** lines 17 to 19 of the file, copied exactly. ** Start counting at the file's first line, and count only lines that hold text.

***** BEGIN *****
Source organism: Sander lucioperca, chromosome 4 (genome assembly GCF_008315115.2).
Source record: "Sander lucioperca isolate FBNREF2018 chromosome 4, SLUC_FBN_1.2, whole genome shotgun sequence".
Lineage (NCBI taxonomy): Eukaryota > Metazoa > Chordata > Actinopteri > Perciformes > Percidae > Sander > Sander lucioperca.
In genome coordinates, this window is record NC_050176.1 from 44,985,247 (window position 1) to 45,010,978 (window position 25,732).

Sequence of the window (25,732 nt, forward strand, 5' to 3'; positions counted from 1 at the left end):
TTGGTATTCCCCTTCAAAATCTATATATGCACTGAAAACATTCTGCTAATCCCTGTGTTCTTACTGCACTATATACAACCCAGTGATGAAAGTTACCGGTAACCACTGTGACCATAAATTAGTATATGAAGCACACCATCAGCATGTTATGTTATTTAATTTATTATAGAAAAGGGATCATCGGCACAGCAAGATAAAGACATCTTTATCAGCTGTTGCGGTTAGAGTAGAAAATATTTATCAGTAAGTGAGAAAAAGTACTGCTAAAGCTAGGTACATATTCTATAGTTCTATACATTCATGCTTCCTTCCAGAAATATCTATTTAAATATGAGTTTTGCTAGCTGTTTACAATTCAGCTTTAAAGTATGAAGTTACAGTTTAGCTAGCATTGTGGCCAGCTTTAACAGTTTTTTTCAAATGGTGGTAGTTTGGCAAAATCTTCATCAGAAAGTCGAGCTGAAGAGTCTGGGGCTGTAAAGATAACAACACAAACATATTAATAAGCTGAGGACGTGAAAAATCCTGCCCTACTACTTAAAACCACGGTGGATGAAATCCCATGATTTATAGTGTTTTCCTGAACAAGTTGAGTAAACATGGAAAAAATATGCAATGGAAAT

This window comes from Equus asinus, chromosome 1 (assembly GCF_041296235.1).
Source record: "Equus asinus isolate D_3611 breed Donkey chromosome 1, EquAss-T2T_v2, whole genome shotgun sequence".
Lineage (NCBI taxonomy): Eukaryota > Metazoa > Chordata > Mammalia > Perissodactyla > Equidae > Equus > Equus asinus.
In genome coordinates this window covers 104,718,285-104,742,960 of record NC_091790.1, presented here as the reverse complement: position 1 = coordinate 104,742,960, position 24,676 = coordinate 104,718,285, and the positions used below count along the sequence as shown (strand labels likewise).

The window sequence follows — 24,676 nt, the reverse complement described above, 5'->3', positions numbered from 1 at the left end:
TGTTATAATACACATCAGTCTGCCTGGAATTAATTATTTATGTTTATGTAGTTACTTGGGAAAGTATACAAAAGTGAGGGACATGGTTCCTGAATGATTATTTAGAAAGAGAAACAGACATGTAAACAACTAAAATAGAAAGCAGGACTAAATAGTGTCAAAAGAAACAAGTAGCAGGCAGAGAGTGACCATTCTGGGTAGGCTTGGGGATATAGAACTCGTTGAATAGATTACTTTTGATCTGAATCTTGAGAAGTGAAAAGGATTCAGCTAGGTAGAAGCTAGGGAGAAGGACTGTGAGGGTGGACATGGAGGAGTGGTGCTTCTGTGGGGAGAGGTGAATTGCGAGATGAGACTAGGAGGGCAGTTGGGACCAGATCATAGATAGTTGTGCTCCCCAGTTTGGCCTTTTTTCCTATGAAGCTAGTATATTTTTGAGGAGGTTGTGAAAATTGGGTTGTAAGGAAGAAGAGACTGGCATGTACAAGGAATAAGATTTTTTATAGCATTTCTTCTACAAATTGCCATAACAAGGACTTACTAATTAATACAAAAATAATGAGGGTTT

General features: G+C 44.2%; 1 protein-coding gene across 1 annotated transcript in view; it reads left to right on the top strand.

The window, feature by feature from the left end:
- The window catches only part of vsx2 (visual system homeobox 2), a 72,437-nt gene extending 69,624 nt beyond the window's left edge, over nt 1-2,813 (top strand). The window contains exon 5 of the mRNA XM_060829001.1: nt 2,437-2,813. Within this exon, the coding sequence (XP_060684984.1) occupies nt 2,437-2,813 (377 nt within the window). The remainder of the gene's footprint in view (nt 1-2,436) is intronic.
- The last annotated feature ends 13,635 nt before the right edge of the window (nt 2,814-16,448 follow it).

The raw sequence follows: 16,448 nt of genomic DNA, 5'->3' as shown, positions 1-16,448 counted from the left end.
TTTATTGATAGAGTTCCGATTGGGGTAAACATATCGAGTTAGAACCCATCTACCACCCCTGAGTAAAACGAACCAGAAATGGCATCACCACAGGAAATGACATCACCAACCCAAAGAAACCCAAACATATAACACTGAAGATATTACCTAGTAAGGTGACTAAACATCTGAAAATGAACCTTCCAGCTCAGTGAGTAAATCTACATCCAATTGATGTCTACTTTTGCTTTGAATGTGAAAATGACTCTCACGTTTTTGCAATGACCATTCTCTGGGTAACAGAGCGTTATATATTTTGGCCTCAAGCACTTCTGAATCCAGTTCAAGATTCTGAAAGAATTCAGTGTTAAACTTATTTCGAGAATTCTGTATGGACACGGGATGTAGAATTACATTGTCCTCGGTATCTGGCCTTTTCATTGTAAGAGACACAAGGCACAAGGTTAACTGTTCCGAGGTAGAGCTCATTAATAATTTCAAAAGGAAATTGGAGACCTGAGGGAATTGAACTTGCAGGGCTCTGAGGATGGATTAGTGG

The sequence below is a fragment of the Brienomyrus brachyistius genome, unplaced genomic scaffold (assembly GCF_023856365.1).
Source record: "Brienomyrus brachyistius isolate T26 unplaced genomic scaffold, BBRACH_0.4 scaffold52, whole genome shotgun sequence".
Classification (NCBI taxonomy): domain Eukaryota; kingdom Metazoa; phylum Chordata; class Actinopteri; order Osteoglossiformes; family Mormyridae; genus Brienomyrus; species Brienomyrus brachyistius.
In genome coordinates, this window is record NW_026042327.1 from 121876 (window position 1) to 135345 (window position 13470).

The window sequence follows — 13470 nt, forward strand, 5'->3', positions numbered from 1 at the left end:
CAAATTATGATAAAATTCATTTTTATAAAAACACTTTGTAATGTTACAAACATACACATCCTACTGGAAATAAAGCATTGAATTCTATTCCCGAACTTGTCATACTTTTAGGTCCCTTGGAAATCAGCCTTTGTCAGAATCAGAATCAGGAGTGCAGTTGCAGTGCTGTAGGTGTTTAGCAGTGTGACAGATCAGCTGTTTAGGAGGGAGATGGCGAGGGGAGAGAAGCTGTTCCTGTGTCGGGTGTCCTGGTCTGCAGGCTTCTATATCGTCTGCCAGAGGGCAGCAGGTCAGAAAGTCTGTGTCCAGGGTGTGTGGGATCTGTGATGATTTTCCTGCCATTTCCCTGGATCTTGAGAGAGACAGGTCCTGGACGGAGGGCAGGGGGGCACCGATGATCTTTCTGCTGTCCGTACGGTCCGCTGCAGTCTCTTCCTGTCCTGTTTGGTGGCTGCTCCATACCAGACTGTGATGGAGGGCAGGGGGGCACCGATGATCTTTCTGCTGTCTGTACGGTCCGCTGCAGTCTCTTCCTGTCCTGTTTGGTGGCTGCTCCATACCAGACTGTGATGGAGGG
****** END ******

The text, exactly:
The raw sequence follows: 16,448 nt of genomic DNA, 5'->3' as shown, positions 1-16,448 counted from the left end.
TTTATTGATAGAGTTCCGATTGGGGTAAACATATCGAGTTAGAACCCATCTACCACCCCTGAGTAAAACGAACCAGAAATGGCATCACCACAGGAAATGACATCACCAACCCAAAGAAACCCAAACATATAACACTGAAGATATTACCTAGTAAGGTGACTAAACATCTGAAAATGAACCTTCCAGCTCAGTGAGTAAATCTACATCCAATTGATGTCTACTTTTGCTTTGAATGTGAAAATGACTCTCACGTTTTTGCAATGACCATTCTCTGGGTAACAGAGCGTTATATATTTTGGCCTCAAGCACTTCTGAATCCAGTTCAAGATTCTGAAAGAATTCAGTGTTAAACTTATTTCGAGAATTCTGTATGGACACGGGATGTAGAATTACATTGTCCTCGGTATCTGGCCTTTTCATTGTAAGAGACACAAGGCACAAGGTTAACTGTTCCGAGGTAGAGCTCATTAATAATTTCAAAAGGAAATTGGAGACCTGAGGGAATTGAACTTGCAGGGCTCTGAGGATGGATTAGTGG

The sequence below is a fragment of the Brienomyrus brachyistius genome, unplaced genomic scaffold (assembly GCF_023856365.1).